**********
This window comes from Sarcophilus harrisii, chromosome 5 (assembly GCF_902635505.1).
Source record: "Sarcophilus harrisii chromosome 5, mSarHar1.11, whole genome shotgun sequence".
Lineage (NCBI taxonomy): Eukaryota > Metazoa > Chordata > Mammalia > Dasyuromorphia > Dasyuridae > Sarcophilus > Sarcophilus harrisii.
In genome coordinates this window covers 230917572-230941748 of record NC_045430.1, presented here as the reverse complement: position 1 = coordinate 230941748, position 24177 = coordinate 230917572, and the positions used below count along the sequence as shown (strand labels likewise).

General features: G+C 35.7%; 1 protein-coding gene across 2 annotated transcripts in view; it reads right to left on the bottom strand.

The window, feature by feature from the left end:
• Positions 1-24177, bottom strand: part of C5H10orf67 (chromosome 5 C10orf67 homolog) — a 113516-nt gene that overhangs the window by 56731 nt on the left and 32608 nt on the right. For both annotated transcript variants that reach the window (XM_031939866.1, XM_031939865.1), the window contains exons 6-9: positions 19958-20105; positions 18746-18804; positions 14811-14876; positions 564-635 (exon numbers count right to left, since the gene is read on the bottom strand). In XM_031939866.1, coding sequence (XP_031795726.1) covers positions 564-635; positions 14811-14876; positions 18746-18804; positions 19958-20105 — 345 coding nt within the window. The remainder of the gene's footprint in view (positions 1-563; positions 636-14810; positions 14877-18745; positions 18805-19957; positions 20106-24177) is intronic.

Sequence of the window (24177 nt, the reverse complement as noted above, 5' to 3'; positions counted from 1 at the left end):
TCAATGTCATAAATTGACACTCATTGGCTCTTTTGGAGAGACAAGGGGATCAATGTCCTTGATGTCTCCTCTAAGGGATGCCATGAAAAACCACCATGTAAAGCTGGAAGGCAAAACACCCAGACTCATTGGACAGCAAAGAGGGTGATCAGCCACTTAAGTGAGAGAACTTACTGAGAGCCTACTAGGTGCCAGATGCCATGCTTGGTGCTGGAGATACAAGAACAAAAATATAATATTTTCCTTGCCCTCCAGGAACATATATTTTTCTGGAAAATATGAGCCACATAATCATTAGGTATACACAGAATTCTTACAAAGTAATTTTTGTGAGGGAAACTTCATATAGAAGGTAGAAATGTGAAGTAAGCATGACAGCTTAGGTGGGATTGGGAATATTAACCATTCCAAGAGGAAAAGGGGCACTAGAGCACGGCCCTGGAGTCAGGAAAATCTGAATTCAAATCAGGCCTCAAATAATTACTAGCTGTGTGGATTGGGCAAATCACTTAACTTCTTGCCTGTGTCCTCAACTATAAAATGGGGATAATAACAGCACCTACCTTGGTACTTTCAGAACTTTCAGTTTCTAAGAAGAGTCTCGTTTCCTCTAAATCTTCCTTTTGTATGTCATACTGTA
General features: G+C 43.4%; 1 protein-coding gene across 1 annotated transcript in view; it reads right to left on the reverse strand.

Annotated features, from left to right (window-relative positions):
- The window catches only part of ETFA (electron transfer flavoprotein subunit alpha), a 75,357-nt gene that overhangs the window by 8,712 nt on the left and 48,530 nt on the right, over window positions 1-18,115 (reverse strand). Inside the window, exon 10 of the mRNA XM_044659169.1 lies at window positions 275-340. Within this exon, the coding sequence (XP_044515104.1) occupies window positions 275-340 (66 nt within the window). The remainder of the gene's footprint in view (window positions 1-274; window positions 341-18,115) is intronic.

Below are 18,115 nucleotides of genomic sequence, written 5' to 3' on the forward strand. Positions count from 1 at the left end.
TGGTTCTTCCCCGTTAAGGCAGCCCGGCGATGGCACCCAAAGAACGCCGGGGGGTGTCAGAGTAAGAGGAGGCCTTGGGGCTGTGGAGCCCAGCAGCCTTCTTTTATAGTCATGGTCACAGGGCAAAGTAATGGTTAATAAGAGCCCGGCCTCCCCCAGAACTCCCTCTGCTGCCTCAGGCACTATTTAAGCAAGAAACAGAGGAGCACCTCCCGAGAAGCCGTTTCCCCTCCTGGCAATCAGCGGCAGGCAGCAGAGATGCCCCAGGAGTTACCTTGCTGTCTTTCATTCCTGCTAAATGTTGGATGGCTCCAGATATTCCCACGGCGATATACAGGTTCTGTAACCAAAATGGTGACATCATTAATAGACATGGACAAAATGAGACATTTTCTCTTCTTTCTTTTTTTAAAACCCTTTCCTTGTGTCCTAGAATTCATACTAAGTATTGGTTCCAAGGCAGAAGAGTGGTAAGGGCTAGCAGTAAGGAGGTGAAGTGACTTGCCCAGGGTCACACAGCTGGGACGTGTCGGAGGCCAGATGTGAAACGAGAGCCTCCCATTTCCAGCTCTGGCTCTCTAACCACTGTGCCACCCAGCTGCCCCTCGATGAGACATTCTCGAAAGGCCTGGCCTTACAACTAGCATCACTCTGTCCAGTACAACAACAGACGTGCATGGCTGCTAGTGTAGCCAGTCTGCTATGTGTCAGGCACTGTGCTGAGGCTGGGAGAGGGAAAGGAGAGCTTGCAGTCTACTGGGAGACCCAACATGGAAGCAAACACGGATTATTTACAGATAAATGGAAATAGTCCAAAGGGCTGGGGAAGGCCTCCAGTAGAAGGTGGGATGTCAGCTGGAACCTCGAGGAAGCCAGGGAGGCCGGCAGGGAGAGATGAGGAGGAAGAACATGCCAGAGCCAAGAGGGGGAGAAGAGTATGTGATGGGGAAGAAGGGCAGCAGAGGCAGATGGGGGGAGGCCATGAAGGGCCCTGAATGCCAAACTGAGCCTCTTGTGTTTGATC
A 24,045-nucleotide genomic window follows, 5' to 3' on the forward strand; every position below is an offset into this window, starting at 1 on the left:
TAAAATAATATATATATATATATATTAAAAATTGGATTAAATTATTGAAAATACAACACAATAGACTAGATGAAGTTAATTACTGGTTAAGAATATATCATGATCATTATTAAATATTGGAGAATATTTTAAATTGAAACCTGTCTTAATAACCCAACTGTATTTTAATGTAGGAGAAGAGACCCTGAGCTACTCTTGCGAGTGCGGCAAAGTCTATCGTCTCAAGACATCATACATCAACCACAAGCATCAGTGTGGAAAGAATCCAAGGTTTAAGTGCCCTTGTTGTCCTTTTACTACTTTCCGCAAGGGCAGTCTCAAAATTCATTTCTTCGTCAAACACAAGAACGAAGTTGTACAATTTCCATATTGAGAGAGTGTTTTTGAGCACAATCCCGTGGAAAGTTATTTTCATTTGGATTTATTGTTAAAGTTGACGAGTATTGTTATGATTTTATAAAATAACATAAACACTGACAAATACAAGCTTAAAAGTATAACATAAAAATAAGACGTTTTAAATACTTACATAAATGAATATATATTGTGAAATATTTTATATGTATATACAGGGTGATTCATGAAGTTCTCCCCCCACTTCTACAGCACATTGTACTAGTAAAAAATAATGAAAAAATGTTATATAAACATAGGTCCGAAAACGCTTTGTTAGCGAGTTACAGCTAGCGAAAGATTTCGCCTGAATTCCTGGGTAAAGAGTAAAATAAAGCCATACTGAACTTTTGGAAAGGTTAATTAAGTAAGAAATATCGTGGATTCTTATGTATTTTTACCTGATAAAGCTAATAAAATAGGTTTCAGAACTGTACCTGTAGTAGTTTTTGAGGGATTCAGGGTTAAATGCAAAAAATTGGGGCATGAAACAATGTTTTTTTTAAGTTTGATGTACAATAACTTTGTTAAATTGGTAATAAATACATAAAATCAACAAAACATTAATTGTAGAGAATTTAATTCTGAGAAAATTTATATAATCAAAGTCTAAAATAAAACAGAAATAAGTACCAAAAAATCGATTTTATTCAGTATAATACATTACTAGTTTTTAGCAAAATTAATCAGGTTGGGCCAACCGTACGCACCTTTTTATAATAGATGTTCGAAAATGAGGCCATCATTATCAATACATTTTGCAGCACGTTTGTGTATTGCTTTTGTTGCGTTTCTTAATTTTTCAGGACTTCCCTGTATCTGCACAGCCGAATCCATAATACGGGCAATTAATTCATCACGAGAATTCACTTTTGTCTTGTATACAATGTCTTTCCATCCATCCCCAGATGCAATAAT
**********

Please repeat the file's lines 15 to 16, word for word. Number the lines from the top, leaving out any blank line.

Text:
A 24,045-nucleotide genomic window follows, 5' to 3' on the forward strand; every position below is an offset into this window, starting at 1 on the left:
TAAAATAATATATATATATATATATTAAAAATTGGATTAAATTATTGAAAATACAACACAATAGACTAGATGAAGTTAATTACTGGTTAAGAATATATCATGATCATTATTAAATATTGGAGAATATTTTAAATTGAAACCTGTCTTAATAACCCAACTGTATTTTAATGTAGGAGAAGAGACCCTGAGCTACTCTTGCGAGTGCGGCAAAGTCTATCGTCTCAAGACATCATACATCAACCACAAGCATCAGTGTGGAAAGAATCCAAGGTTTAAGTGCCCTTGTTGTCCTTTTACTACTTTCCGCAAGGGCAGTCTCAAAATTCATTTCTTCGTCAAACACAAGAACGAAGTTGTACAATTTCCATATTGAGAGAGTGTTTTTGAGCACAATCCCGTGGAAAGTTATTTTCATTTGGATTTATTGTTAAAGTTGACGAGTATTGTTATGATTTTATAAAATAACATAAACACTGACAAATACAAGCTTAAAAGTATAACATAAAAATAAGACGTTTTAAATACTTACATAAATGAATATATATTGTGAAATATTTTATATGTATATACAGGGTGATTCATGAAGTTCTCCCCCCACTTCTACAGCACATTGTACTAGTAAAAAATAATGAAAAAATGTTATATAAACATAGGTCCGAAAACGCTTTGTTAGCGAGTTACAGCTAGCGAAAGATTTCGCCTGAATTCCTGGGTAAAGAGTAAAATAAAGCCATACTGAACTTTTGGAAAGGTTAATTAAGTAAGAAATATCGTGGATTCTTATGTATTTTTACCTGATAAAGCTAATAAAATAGGTTTCAGAACTGTACCTGTAGTAGTTTTTGAGGGATTCAGGGTTAAATGCAAAAAATTGGGGCATGAAACAATGTTTTTTTTAAGTTTGATGTACAATAACTTTGTTAAATTGGTAATAAATACATAAAATCAACAAAACATTAATTGTAGAGAATTTAATTCTGAGAAAATTTATATAATCAAAGTCTAAAATAAAACAGAAATAAGTACCAAAAAATCGATTTTATTCAGTATAATACATTACTAGTTTTTAGCAAAATTAATCAGGTTGGGCCAACCGTACGCACCTTTTTATAATAGATGTTCGAAAATGAGGCCATCATTATCAATACATTTTGCAGCACGTTTGTGTATTGCTTTTGTTGCGTTTCTTAATTTTTCAGGACTTCCCTGTATCTGCACAGCCGAATCCATAATACGGGCAATTAATTCATCACGAGAATTCACTTTTGTCTTGTATACAATGTCTTTCCATCCATCCCCAGATGCAATAAT